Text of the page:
Re: [PATCH] Documentation: dev-tools: Add a section for static analysis tools

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On Mon, Mar 28, 2022 at 4:20 PM Marcelo Schmitt
<marcelo.schmitt1@xxxxxxxxx> wrote:
> Complement the Kernel Testing Guide documentation page by adding a
> section about static analysis tools.
> Signed-off-by: Marcelo Schmitt <marcelo.schmitt1@xxxxxxxxx>

> ---
> Hey everyone,
> I think this patch can be a good addition to the documentation as
> discussed in the thread for the testing guide documentation page:
> Link:
> If you think it would be worth it, I can try making something more

This is definitely worth including, but I'm out of my depth here.
Some ideas below in case they're helpful.

Acked-by: Daniel Latypov <dlatypov@xxxxxxxxxx>

> elaborated. Maybe provide some guidance on when to use each tool.
> I've been studying how Linux device drivers are tested.
> Here's a post I wrote talking about some testing tools.
> Link:
> Best regards,
> Marcelo
>  Documentation/dev-tools/testing-overview.rst | 29 ++++++++++++++++++++
>  1 file changed, 29 insertions(+)
> diff --git a/Documentation/dev-tools/testing-overview.rst b/Documentation/dev-tools/testing-overview.rst
> index 65feb81edb14..b00511109a9d 100644
> --- a/Documentation/dev-tools/testing-overview.rst
> +++ b/Documentation/dev-tools/testing-overview.rst
> @@ -115,3 +115,32 @@ that none of these errors are occurring during the test.
>  Some of these tools integrate with KUnit or kselftest and will
>  automatically fail tests if an issue is detected.
> +Static Analysis Tools
> +======================
> +
> +In addition to testing a running kernel, one may also scout for bugs by
> +analyzing the source code semantics. Three tools are well known for serving this
> +purpose.
> +
> +Sparse can help test the kernel by performing type-checking, lock checking,
> +value range checking, in addition to reporting various errors and warnings while
> +examining the code. See the Documentation/dev-tools/sparse.rst documentation
> +page for details on how to use it.
> +
> +Smatch extends Sparse and provides additional checks for programming logic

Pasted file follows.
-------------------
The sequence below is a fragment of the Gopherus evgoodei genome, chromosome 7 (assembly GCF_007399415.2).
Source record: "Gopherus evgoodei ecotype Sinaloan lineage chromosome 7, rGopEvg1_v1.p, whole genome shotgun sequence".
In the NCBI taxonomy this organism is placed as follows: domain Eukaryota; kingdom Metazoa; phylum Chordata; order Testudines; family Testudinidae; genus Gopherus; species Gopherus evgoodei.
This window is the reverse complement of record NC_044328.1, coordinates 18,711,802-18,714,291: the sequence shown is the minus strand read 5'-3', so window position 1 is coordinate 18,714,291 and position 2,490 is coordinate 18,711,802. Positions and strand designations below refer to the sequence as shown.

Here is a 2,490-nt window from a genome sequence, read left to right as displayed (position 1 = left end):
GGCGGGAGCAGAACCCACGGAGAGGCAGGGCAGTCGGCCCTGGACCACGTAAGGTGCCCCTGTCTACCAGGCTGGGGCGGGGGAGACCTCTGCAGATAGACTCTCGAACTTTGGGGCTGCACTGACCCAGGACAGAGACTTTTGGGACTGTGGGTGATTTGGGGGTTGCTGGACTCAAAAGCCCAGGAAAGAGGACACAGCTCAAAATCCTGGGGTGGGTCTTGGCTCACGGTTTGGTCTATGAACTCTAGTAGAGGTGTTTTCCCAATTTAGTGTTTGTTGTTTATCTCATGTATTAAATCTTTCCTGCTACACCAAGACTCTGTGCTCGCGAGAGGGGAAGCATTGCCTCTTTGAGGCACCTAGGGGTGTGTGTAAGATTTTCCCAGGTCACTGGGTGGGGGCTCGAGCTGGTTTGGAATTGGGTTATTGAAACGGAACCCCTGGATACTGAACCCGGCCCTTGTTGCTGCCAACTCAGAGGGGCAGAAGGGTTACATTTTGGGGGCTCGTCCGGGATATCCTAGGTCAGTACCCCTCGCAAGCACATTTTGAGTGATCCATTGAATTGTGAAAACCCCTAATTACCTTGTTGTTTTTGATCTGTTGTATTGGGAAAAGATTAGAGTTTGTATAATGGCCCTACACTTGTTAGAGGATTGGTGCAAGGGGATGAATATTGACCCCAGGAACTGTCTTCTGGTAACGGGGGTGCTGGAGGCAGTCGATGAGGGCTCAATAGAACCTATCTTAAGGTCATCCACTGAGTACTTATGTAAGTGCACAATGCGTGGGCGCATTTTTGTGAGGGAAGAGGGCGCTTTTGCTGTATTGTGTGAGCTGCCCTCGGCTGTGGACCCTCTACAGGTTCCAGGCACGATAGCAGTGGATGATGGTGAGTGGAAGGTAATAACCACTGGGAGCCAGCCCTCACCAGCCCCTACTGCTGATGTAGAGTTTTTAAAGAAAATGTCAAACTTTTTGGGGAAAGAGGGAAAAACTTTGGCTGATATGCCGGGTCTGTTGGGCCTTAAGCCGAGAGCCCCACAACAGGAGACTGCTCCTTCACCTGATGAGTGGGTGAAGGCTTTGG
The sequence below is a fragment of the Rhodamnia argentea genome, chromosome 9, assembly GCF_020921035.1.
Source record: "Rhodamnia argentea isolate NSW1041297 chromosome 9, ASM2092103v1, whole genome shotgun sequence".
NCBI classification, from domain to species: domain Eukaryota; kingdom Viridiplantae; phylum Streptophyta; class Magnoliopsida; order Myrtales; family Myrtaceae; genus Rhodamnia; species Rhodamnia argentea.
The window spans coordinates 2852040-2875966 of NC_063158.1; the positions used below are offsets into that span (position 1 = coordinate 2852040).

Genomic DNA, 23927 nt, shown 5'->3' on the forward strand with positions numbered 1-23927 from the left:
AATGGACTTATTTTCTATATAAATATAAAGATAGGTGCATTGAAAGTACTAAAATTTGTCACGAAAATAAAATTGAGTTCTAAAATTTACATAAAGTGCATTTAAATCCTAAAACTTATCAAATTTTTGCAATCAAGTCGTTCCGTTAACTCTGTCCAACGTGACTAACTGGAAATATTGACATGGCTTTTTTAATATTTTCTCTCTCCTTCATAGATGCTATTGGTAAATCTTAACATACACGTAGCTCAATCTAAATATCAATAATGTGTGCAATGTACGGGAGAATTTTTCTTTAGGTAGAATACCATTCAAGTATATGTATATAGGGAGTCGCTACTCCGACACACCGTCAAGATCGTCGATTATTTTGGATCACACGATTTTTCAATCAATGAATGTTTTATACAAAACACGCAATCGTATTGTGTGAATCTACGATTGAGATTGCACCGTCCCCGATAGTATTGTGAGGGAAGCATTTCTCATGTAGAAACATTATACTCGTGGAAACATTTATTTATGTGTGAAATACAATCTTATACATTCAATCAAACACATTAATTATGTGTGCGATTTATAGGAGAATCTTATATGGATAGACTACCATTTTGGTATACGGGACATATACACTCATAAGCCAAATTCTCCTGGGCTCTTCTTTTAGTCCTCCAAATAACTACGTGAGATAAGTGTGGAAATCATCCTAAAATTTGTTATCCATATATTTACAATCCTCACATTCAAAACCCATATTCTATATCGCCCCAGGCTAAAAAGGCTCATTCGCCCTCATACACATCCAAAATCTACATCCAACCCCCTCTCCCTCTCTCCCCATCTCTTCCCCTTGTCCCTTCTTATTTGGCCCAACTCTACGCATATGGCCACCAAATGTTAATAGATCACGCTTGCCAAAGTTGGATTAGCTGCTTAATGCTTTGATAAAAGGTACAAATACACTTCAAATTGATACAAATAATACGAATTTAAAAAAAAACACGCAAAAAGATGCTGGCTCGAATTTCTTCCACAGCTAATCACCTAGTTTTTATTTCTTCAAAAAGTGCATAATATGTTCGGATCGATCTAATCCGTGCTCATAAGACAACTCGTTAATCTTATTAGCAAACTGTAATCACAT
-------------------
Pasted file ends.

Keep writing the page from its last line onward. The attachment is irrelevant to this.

Coming from a place of ignorance, when should I use sparse vs smatch?
Is there an existing consensus on this, or is that a controversial question?

I assume other newcomers like me will have the same question and be
unsure if they should spend time learning about sparse.
In general, I think the main point of this page is to explain both
what the tools do and give an idea of _why_ someone might want to
consider using them.

> +mistakes such as missing breaks in switch statements, unused return values on
> +error checking, forgetting to set an error code in the return of an error path,
> +etc. Smatch also has tests against more serious issues such as integer
> +overflows, null pointer dereferences, and memory leaks. See the project page at
> +
> +
> +We also have Coccinelle as an option within static analyzers. Coccinelle is
> +often used to aid collateral evolution of source code, but it can also help to
> +avoid certain bugs that have been expressed semantically. The types of tests
> +available include API tests, tests for correct usage of kernel iterators, checks
> +for the soundness of free operations, analysis of locking behavior, and further
> +tests known to help keep consistent kernel usage. See the
> +Documentation/dev-tools/coccinelle.rst documentation page for details.
> +
> +These static analysis tools support running tests on the whole source tree or
> +over a specific file or directory.

Personal preference:
I'd personally put this up before we go into details about each tool.

E.g. perhaps like

In addition to testing a running kernel, one can also analyze kernel
source code directly (the whole tree or specific files) using **static
analysis** tools.
Some tools commonly used in the kernel are ...

> --
> 2.35.1

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